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Wrong way on Wall Street

Lack of access to capital markets could have consequences for US oil production

Wall Street is like a window: sometimes open, sometimes closed. For US-listed E&P companies, if it is open at all, it is a sliver at best.

Sharply reduced access to stock and bond deals equates to less cash to grow oil output beyond projects already underway. It also alters the competitive landscape. IOCs like ExxonMobil and Chevron that do not rely on raising money in public markets could increase their share of production at the expense of small- and mid-sized E&P independents that do.

According to data from Dealogic, a company that compiles transaction statistics, US E&P companies raised only $3bn from equity sales last year, down 59pc from 2017 and 91pc from 2016. In the fourth quarter of 2018, when crude prices fell, just $157mn was raised, the lowest quarterly tally in a decade.

Almost all 2018 proceeds came via follow-on offerings by already listed companies; there was only one E&P initial public offering (IPO) by a newcomer. IPOs are not being pursued because shares of many already listed companies are trading below net asset value (NAV-the value of reserves and other assets, minus liabilities). Sponsors would have to price IPO shares at a similar discount to NAV, which would prohibitively dilute their own stakes.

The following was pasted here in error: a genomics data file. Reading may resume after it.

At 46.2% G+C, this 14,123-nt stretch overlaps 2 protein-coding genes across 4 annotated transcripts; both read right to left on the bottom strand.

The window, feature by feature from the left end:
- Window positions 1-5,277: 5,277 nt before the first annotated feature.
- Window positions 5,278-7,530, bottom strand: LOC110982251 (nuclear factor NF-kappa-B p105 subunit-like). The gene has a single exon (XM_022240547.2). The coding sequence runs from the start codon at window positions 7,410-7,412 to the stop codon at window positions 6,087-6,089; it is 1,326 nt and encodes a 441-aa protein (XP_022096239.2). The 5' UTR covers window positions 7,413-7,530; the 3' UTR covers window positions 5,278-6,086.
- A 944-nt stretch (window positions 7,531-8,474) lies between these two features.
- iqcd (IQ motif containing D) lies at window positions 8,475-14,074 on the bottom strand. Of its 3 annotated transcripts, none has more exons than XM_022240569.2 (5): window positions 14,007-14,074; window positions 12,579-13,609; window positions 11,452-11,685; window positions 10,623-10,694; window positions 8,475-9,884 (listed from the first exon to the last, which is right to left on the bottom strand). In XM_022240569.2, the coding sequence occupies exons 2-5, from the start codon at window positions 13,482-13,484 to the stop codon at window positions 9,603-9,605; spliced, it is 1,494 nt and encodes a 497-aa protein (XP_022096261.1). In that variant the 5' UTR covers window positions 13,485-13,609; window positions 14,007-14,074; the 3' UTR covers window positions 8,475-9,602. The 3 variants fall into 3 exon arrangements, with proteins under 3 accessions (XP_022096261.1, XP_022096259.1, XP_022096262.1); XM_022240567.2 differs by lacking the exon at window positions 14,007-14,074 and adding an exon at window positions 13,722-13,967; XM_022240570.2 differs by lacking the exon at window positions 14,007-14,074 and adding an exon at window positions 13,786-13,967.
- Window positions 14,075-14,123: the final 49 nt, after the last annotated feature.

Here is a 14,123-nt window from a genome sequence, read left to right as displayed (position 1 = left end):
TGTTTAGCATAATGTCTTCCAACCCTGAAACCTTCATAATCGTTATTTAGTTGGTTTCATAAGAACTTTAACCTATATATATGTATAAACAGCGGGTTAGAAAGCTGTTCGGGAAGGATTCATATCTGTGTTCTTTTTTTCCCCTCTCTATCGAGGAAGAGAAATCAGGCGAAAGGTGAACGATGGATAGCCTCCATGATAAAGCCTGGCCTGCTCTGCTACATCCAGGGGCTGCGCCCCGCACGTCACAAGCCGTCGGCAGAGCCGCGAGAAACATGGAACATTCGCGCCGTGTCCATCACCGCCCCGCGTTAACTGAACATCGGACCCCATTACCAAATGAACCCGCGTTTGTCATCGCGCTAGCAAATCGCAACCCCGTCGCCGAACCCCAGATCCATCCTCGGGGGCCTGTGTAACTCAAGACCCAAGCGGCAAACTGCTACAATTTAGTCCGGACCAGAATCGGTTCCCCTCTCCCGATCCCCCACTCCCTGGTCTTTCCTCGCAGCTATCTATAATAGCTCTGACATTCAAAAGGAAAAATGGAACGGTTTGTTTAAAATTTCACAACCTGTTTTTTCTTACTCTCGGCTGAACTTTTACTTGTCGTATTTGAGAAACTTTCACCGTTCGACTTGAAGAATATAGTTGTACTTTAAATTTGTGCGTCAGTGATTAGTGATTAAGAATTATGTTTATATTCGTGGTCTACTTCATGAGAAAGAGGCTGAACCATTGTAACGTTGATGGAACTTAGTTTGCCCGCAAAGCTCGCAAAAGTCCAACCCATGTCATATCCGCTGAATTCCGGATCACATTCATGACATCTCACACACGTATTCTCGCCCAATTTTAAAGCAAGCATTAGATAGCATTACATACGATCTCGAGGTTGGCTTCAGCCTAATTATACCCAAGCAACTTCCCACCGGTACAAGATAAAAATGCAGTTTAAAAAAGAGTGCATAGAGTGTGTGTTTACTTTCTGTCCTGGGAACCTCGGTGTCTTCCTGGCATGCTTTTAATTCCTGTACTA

"In my opinion, the reason you are not seeing any equity issuances is that investors have other places to spend their money," says Christopher George, director of capital markets at DI Capitalize, a platform owned by Texas-headquartered Drillinginfo.

Capitalize DI reports that the market capitalisation of energy-sector companies represented 5.6pc of the S&P 500 index's total capitalisation in February, down from 12pc in 2010, 16.4pc in 1990 and 28.2pc in 1980. Today's S&P index is dominated by technology companies. "Investors' attention is on other names in other sectors," George tells Petroleum Economist. "Now that the energy sector is only 5pc of the S&P, there is no reason investors have to hold a position at all."

The investors who have stayed in their E&P stocks are more demanding than they used to be, further reducing cash available to fund production growth. On their most recent quarterly conference calls, executives highlighted the change in investor attitude and how they are responding.